Journal 1 – Erotism in Art
Artists throughout the ages have always looked towards the female nude with reverence, respect and awe.
The female form itself is a beautiful, sensuous and curvaceous study of lusciousness. No matter how large or small, a simple gestural pose can be seen as erotic. The placement of the hips, the tilt of the head, the rounded buttocks and breasts, confronting the viewer and stirring the imagination. Unashamedly wickedly female, innocent and vulnerable, yet aware of her beauty and power.
The artist whom I will single out as a lover of the female form and collaborator of their beauty and erotism is Gustav Klimt. He was born in 1862 in what become known during his life as the city of sex, Vienna.
Klimt truly adored women – he flattered them, and had an overwhelming fascination for beautiful women. Although he never married, he was always surrounded by his life models, who were available at his beck and call at his studio. Many of those models were private escorts and courtesans during a time where promiscuity and conservationism were competing on equal terms.
A 27 year relationship with his sister in law Emilie Flog resulted in beautiful works that she had posed for. Earlier in Klimt’s career, many people denounced his work as pornographic, shocking and unfit to be seen in Viennese society. This is at a time where hedonism, the expression of sexual pleasure, the sex worker, and every private escort dominated in every scene and peak of the social fabric of the day.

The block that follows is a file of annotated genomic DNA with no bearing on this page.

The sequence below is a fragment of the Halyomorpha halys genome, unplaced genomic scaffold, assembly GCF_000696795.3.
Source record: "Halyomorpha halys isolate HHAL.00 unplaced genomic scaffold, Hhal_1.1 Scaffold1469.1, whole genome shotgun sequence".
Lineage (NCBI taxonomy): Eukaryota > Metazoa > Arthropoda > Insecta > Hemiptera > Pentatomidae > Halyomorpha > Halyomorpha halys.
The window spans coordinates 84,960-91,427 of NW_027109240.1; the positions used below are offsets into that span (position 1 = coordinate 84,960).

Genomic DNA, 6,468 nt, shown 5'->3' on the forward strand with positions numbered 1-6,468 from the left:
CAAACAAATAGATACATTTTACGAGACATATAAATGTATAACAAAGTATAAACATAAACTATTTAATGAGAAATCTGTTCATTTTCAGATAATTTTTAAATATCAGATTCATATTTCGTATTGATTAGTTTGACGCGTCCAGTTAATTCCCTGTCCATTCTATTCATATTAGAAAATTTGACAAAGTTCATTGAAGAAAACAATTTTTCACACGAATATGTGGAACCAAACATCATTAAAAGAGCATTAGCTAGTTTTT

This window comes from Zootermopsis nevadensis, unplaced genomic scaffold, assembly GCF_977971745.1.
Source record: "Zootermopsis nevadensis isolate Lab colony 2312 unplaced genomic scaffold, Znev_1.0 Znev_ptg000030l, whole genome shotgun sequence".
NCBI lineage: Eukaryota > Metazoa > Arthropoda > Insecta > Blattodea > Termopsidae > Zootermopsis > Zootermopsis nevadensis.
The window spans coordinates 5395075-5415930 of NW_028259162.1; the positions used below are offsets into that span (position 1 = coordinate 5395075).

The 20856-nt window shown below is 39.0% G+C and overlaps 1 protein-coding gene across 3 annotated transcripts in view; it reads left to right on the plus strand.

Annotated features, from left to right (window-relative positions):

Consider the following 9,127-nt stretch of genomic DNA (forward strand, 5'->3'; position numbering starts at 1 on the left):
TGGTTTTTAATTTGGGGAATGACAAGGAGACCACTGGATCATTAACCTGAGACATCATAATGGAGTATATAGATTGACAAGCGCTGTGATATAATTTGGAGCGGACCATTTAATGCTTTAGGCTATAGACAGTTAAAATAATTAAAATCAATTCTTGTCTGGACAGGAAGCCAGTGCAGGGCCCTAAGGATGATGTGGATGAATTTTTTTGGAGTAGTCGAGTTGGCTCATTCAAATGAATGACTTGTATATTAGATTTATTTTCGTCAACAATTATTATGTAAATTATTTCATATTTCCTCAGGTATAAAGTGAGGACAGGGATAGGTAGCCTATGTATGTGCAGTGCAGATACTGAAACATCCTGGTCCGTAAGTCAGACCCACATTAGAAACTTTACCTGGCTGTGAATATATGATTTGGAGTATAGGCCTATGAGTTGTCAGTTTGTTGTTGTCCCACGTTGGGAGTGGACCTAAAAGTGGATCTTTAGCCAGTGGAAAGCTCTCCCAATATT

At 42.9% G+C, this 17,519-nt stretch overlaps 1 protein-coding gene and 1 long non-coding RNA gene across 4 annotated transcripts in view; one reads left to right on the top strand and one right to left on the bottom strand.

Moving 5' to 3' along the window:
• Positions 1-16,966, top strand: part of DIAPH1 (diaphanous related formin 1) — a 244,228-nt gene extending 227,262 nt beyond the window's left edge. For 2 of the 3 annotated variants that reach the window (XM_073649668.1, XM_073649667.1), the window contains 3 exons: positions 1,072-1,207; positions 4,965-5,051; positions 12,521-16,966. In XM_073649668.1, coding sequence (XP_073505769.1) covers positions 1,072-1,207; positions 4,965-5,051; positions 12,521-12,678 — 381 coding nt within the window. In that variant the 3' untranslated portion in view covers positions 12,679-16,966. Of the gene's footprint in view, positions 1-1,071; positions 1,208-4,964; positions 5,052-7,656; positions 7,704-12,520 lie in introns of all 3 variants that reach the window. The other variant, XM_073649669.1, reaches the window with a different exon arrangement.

When you see Klimt’s work and the legacy he has left behind, you are breathless and left wanting for more.
For example Danae, the work is extremely sensual – her shape flows, she is suggestive, her eyes closed, her lips parted – she taunts the viewer with her rounded thighs.
Undoubtedly The Kiss is Klimt’s most well-known work. The couple in The Kiss are locked together passionately, both melting into each other, for them there is no one else and nothing else that matters at this time. The work is highly decorative and embellished and the use of gold highly evident.
Gold encompasses many of Klimt’s other works and sexual symbols can be seen on the backgrounds and on clothing.
He kept all his affairs discreet, his own limitless sexual appetite and his private companions all too evident. Gustav Klimt died on the 6th February 1918 after suffering a massive stroke. He has left us with a taste of his genius – the master of erotism.